With the Celts being sophisticated seafarers who spread across Britain from central Europe, it is likely that the Setantii port could have traded with Irish Celts, shipping captured slaves across the Irish Sea. The Brigantes were also Roman allies for a long time and could have easily traded goods with the Romans, including slaves. In fact the old Irish and Welsh words for slave, cacht and caeth, are linked in their etymology to the Latin captus meaning captive, suggesting that slave trading was already going on between the Romans and Celts before the Roman invasion of Britain.

The second Roman invasion, an invasion that stuck this time, began under Emperor Claudius in 43AD. From this Strabo again mentions slaves in his book Geographia, remarking that Britain “bears grain, cattle, gold, silver, and iron. These things, accordingly, are exported from the island, as are also hides, and slaves.”

The Wery Wall which once formed part of a Roman fort and bath house in Lancaster.

We know little about how Celtic slaves were treated but Roman slaves were kept in deplorable conditions. The Roman writer Columella said that slaves should have their quarters underground and there would be no need to supply lighting or minimal heating. Slaves were often raped, kept as sex slaves and could be forced to work in dark underground mines until death or made to fight one another as gladiators.

The full occupation of Britain by the Roman wouldn’t reach Lancashire until AD52 under general Ostorius Scapula.

More evidence from the Roman fort at Vindolanda, attached to Hadrians Wall, gives evidence of Roman slavery across the northern region of Britain.  A wooden tablet unearthed there relates to a slave girl who had been given permission and money to be able to travel. She was 35, from Gual (France) and had been enslaved for 15 years.

The historian Ɓukasz Jan Korporowicz, concludes that this wooden tablet “shows also that the purchase of slaves was not confined only to large urban centres” and thus was taking place across Britain, including Lancashire.


Men with no Wergild

The Roman Empire collapsed during the fifth century but not before the Romans left Britain. The next invaders to our shores were groups of Saxons, Frisians, Jutes and Angles. German tribes that would come to enslave Celtic Britons and make up the next dominant ethnic group in on our island: The Anglo-Saxons.

We have much more evidence of how their slave trade fitted into society as well as its system.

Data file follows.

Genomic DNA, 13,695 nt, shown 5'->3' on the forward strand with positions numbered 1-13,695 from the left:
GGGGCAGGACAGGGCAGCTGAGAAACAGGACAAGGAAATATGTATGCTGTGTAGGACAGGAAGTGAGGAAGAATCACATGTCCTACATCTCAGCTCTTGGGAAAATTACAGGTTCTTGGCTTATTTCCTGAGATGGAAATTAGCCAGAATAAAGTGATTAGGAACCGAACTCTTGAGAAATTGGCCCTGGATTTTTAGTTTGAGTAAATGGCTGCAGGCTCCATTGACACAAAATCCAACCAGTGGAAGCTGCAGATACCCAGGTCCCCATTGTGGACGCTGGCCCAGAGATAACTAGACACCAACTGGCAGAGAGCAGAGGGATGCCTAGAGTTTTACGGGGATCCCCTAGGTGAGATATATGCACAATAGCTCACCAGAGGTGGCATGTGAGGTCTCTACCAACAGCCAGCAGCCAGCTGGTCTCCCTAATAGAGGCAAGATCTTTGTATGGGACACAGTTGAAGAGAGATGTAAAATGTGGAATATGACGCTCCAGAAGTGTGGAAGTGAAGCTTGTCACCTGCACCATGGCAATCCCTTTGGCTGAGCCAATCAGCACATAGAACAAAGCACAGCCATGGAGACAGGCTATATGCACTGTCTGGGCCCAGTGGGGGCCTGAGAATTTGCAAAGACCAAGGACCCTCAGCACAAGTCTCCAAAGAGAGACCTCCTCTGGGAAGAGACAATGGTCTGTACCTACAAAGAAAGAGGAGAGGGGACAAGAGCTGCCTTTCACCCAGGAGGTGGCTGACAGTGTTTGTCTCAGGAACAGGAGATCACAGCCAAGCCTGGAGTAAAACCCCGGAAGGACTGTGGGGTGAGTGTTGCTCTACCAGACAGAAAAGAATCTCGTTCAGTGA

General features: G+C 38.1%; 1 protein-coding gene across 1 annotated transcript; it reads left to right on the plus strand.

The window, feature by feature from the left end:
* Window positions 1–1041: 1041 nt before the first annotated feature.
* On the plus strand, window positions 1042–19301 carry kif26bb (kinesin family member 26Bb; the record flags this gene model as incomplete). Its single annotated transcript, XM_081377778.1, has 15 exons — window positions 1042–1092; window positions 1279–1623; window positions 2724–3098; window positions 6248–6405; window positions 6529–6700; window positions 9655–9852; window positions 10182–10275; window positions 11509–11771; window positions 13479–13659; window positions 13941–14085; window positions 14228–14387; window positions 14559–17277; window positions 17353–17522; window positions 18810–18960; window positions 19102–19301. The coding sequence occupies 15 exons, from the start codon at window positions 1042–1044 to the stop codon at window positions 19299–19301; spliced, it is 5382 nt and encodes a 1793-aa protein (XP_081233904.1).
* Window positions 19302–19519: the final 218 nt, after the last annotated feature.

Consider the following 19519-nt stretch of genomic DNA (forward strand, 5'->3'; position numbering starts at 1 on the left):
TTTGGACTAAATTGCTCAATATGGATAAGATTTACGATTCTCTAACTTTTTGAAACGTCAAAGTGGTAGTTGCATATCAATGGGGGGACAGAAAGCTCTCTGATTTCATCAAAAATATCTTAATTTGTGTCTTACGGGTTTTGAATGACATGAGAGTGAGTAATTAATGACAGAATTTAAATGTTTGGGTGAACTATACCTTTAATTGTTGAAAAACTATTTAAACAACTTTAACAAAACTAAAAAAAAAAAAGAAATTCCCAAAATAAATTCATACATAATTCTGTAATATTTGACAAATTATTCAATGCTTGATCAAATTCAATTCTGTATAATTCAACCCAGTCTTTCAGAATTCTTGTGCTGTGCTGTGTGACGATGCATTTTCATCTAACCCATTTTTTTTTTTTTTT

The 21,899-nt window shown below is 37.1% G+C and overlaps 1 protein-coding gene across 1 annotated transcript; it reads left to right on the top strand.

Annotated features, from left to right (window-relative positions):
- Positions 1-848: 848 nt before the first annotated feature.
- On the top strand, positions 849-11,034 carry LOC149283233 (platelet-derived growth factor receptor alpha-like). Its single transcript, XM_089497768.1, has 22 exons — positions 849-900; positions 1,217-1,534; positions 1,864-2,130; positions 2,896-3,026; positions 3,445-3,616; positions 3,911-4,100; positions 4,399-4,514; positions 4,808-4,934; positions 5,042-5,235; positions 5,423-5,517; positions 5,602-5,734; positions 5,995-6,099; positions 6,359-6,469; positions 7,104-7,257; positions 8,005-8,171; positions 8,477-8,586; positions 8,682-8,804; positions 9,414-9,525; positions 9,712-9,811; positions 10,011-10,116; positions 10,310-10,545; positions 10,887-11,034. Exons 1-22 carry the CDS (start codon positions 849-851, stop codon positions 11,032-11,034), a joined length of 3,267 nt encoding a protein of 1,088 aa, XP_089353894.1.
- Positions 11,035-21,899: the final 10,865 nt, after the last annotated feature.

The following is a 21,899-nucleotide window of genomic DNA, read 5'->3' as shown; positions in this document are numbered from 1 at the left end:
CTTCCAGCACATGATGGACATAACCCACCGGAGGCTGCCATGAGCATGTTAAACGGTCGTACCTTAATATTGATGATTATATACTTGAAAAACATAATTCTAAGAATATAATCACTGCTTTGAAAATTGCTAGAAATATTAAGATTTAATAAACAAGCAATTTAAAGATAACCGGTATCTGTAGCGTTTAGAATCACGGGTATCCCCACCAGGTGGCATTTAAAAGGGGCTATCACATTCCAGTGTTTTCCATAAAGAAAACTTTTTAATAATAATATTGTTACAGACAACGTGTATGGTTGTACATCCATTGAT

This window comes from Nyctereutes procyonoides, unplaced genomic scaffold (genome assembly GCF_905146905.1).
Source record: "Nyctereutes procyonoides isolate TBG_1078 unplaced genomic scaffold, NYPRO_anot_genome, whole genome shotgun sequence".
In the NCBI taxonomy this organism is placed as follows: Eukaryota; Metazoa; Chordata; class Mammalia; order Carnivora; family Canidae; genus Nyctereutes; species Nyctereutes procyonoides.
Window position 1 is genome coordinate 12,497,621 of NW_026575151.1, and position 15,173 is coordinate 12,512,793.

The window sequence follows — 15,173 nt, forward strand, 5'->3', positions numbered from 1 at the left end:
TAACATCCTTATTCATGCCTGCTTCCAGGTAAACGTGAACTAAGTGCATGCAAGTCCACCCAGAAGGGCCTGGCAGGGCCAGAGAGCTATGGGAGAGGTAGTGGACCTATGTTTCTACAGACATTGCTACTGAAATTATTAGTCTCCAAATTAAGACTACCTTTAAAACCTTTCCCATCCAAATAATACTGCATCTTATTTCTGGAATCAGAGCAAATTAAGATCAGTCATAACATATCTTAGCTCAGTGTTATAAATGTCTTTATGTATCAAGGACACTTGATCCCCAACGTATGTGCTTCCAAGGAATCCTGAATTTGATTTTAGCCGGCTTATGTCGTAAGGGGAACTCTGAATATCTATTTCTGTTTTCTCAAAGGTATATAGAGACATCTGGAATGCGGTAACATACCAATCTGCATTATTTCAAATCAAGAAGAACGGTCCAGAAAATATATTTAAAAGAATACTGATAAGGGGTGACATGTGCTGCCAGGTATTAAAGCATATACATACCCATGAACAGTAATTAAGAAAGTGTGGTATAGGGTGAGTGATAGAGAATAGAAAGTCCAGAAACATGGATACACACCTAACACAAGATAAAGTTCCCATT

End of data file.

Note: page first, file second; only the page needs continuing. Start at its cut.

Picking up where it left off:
By 638 the area now know as Lancashire was incorporated into the Kingdom of Northumbria. All Anglo-Saxon kingdoms were known to export slaves, and there is evidence that Northumbria sold slaves, along with grain, silver and hides to Viking kingdoms in the North Sea.

Anglo-Saxon slaves were usually criminals who were entered into penal servitude for their crimes. Some families, as part of the poorer agricultural class, found their only hope of survival was in voluntarily submitting to slavery, with many selling themselves and their families into servitude.

Slaves were defined as having no Wergild or man gold, essentially meaning worth. Although they were worth something, they had value slave owners could seek compensation if their slaves were killed.

The Kingdom of Northumbria itself would become an important slave trading hub with the city of Colbridge, near Newcastle, serving as a focal point for slave trade across Britain.

The River Ribble once helped Vikings ship slaves across Lancashire.

There is evidence that the Northumbrians captured a man called Imma. He was discovered after a battle between the victorious Northumbrians and the Mercians (from the Kingdom of Mercia) and sold. He was thereafter called thegne or thane Imma, meaning slave. He was sold to a Frisian in London in 679.

Much of Northumbria was taken by Vikings after they were expelled from Ireland in the 10th Century, including large tracts of West Lancashire and Formby. Skelmersdale and Sefton are both based on Viking settlements with Viking names. Southport also has a strong Viking history, the area of North Meols in the town was named so after the Viking word melr meaning sand dunes and hills.

Dr Charles Insley believes the Vikings only headed for England to enslave the people there. The Vikings were well known for taking slaves and would traffic them across their seafaring trade routes, in fact one of the main factors in the Vikings leaving their Scandinavian homes and pillaging much of Europe was to create a new, cheap labour force.

Viking slaves were often raped and could face brutal punishments for running away or disobeying their masters. Anglo-Saxons were seen as sub human to the Scandinavians, due to their Christian faith.

According to the historian Stephen Lewis, the River Ribble was a Viking highway for trade and it is likely that, amongst other things, slaves were carried up and down it. There is even evidence that a Viking Longphort, or sea fortress, existed on the famous river, as part of a stronghold for raiding Vikings.